>> NSMutableArray *temp = [self mutableArrayValueForKey: @"myArray"];
    >> [temp addObject: obj];
    >> }
    >>
    >> And the same for all the other array changing methods.
    >>
    >> It all works fine now.

    Keary Suska
    Esoteritech, Inc.
    "Demystifying technology for your home or business"
  • On Apr 29, 2012, at 9:22 AM, Koen van der Drift <koenvanderdrift...> wrote:

    > So for future reference, my data model is an NSMutableArray.  Instead of adding objects by calling addObject, I need to call it as follows:
    >
    > - (void)addMyObject:(MyObject *)obj
    > {
    > NSMutableArray *temp = [self mutableArrayValueForKey: @"myArray"];
    > [temp addObject: obj];
    > }
    >
    Is there any reason not to implement the appropriate KVC accessor methods for myArray?

    <https://developer.apple.com/library/mac/#documentation/Cocoa/Conceptual/Key
    ValueCoding/Articles/AccessorConventions.html#//apple_ref/doc/uid/20002174-
    BAJEAIEE
    >

    (See also <https://developer.apple.com/library/mac/#documentation/Cocoa/Conceptual/Key
    ValueObserving/Articles/KVOCompliance.html#//apple_ref/doc/uid/20002178-BAJ
    EAIEE
    >.)

    mmalc
  • On Apr 29, 2012, at 8:45 PM, Keary Suska wrote:

    > Yes, it does, but only if the cell prototype has an NSNumberFormatter attached to it. How did you apply the formatter?

    By dragging it in IB onto the cell of the column.

    - Koen.
  • Thanks for the link. I am confused now, since it says:

    "Indexed Accessor Pattern
    [...]
    There are indexed accessors which return data from the collection (the
    getter variation) and mutable accessors
    that provide an interface for mutableArrayValueForKey: to modify the
    collection."

    Which (I think) is what I am doing now. But it's too early and I
    haven't drank all my coffee yet :)

    - Koen.

    On Sun, Apr 29, 2012 at 10:56 PM, mmalc Crawford <mmalc_lists...> wrote:
    >
    > On Apr 29, 2012, at 9:22 AM, Koen van der Drift <koenvanderdrift...>
    > wrote:
    >
    > So for future reference, my data model is an NSMutableArray.  Instead of
    > adding objects by calling addObject, I need to call it as follows:
    >
    > - (void)addMyObject:(MyObject *)obj
    > {
    >    NSMutableArray *temp = [self mutableArrayValueForKey: @"myArray"];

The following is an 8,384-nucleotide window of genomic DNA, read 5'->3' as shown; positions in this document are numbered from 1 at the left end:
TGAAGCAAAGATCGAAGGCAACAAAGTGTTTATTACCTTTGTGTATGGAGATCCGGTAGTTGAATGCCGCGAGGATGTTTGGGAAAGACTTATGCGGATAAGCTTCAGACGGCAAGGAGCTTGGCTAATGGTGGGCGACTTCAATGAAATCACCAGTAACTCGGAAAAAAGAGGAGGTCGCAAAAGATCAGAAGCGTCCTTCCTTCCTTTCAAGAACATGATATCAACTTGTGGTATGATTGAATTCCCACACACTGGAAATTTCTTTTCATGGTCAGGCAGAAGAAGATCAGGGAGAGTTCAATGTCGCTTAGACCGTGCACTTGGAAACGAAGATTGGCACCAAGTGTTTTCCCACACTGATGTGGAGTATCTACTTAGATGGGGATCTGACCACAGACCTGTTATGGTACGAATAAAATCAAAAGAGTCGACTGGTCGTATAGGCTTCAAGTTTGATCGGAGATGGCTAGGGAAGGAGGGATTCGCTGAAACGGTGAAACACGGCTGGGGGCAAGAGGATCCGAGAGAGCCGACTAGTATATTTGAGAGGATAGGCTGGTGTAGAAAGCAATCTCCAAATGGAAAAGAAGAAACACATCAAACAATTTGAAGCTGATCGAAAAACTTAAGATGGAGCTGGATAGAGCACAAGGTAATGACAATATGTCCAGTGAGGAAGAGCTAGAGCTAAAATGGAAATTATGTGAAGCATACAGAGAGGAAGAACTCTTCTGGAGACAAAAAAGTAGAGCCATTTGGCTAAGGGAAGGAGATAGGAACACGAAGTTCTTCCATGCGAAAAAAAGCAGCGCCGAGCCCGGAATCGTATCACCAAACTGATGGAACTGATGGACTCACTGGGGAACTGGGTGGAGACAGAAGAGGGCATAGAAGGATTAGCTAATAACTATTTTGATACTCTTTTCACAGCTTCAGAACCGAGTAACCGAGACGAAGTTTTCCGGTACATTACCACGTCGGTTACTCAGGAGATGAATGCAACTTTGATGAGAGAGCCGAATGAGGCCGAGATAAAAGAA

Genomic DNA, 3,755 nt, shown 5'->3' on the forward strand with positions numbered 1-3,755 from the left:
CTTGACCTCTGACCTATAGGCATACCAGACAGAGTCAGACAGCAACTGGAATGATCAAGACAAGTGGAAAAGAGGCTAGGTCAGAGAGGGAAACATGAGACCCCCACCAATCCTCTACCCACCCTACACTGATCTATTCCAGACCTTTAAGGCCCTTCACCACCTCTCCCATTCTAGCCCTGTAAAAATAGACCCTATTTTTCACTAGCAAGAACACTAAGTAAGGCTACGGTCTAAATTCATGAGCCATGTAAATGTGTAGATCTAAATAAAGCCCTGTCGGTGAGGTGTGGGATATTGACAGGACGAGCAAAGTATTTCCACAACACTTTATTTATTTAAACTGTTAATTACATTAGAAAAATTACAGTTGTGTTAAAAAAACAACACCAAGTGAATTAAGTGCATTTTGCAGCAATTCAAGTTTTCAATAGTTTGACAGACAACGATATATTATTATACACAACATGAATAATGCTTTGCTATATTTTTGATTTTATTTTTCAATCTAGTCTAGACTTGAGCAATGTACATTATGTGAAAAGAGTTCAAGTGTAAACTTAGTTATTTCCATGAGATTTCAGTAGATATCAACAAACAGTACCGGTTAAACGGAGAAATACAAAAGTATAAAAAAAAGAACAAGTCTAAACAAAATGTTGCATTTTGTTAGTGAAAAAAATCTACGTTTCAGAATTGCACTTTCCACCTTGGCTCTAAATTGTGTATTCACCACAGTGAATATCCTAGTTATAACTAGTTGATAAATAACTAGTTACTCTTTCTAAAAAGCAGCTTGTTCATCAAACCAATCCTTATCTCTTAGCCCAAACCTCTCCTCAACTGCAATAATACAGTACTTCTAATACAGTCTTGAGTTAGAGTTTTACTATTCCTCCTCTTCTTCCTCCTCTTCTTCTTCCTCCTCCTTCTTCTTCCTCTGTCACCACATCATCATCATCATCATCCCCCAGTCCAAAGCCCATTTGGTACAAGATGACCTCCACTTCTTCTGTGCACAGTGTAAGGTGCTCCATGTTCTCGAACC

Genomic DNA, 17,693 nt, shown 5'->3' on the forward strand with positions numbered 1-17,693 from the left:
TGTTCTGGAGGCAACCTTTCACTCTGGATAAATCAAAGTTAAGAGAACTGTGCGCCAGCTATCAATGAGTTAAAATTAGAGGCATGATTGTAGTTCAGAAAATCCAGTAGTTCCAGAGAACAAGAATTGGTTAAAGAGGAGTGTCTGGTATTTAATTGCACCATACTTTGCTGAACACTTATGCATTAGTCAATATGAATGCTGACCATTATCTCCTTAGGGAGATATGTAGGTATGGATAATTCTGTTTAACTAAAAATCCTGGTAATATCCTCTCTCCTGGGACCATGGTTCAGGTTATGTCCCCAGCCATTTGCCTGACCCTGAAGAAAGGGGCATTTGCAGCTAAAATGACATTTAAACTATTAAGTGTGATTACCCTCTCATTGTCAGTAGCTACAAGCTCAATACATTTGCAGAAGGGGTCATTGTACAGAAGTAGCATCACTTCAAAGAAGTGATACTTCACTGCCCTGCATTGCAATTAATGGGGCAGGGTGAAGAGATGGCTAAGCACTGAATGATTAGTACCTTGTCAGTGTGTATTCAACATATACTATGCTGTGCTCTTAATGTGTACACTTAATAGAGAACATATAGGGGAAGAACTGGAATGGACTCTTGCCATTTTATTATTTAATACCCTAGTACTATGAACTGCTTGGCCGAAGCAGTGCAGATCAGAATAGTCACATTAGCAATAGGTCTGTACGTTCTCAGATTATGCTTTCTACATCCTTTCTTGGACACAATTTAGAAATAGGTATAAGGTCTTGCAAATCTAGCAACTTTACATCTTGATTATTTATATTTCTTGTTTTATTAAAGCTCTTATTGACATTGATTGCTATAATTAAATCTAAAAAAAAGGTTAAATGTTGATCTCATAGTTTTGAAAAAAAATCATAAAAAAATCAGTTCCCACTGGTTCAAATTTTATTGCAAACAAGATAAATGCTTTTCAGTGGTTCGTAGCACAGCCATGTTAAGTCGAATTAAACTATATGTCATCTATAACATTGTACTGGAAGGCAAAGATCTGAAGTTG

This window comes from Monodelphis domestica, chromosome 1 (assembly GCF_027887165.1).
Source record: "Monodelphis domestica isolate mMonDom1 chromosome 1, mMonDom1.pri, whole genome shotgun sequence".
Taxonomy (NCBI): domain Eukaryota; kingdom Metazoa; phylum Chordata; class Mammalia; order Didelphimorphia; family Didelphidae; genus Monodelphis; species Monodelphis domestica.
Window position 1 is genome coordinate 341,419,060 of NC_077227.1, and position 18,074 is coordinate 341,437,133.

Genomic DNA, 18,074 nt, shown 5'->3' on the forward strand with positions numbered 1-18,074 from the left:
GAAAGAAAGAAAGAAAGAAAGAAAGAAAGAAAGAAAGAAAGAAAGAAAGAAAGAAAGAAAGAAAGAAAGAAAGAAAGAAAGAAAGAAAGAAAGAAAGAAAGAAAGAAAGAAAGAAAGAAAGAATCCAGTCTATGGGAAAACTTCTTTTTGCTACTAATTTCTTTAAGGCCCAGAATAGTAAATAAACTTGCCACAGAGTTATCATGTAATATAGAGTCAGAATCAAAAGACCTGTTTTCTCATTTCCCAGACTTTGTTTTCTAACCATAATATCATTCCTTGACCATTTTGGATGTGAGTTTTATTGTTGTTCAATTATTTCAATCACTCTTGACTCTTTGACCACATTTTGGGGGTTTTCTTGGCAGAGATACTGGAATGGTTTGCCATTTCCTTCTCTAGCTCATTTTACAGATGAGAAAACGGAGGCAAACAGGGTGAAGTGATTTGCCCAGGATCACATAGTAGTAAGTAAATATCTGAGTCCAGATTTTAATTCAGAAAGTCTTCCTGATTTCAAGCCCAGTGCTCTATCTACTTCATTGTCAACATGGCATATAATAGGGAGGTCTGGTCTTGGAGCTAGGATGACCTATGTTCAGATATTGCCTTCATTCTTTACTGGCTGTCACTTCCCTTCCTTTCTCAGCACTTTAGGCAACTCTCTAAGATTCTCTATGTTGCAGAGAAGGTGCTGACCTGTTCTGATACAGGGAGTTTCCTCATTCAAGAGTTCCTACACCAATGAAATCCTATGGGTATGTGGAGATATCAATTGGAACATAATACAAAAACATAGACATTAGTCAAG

>    [temp addObject: obj];
    > }
    >
    > Is there any reason not to implement the appropriate KVC accessor methods
    > for myArray?
    >
    > <https://developer.apple.com/library/mac/#documentation/Cocoa/Conceptual/Key
    ValueCoding/Articles/AccessorConventions.html#//apple_ref/doc/uid/20002174-
    BAJEAIEE
    >
    >
    > (See also
    > <https://developer.apple.com/library/mac/#documentation/Cocoa/Conceptual/Key
    ValueObserving/Articles/KVOCompliance.html#//apple_ref/doc/uid/20002178-BAJ
    EAIEE
    >.)
    >
    > mmalc
    >
  • On Apr 30, 2012, at 04:53 , Koen van der Drift wrote:

    > Thanks for the link. I am confused now, since it says:
    >
    > "Indexed Accessor Pattern
    > [...]
    > There are indexed accessors which return data from the collection (the
    > getter variation) and mutable accessors
    > that provide an interface for mutableArrayValueForKey: to modify the
    > collection."
    >
    > Which (I think) is what I am doing now. But it's too early and I
    > haven't drank all my coffee yet :)

    There are multiple ways of getting more or less the same result. The one you are using is slightly (and unnecessarily) circuitous, so mmalc is suggesting you use the more fundamental mechanism.

    What's at stake here is KVO compliance. If you have a class MyClass with an indexed (array) property "things", you can implement the indexed mutable accessors -- basically 'insertObject:inThingsAtIndex:' and 'removeObjectFromThingsAtIndex:'. (Note that the property name should be a plural noun for best readability.) Then, if you maintain the underlying array's contents *only* by calling these two methods -- either internally in the MyClass implementation, or externally from client objects after adding the methods to the MyClass public interface -- your MyClass class is fully KVO-compliant for the "things" property.

    You can still have an "addMyObject:" public method if you want. In this scenario, it should just invoke 'insertObject:inThingsAtIndex:'.

    OTOH, if you don't implement the KVO-compliant accessors, but do use the mutable array proxy -- this is your current approach -- then the proxy realizes you haven't implemented the accessors in your class, so it generates the KVO notifications itself. The result is that updates going through the proxy are KVO compliant.

    (If you implement the accessors *and* use the proxy, the proxy object doesn't generate additional notifications. It knows that the accessors have that covered.)

    Implementing the KVO accessor methods is a slightly more efficient approach, since it doesn't require the creating of a short-lived proxy object for every addition to the array.
  • On Mon, Apr 30, 2012 at 12:03 PM, Quincey Morris
    <quinceymorris...> wrote:

    > What's at stake here is KVO compliance. If you have a class MyClass with an
    > indexed (array) property "things", you can implement the indexed mutable
    > accessors -- basically 'insertObject:inThingsAtIndex:' and
    > 'removeObjectFromThingsAtIndex:'. (Note that the property name should be a
    > plural noun for best readability.) Then, if you maintain the underlying
    > array's contents *only* by calling these two methods -- either internally in
    > the MyClass implementation, or externally from client objects after adding
    > the methods to the MyClass public interface -- your MyClass class is fully
    > KVO-compliant for the "things" property.

    Very nice explanation, thanks.

    I am using an NSMutableArray to store the myObjects, the table
    displays several properties of each object in seperate columns.  So
    the order in which the objects are stored in the array is not
    critical, they will be ordered once displayed in the table and the
    user can select which column to use for ordering. Therefore I don't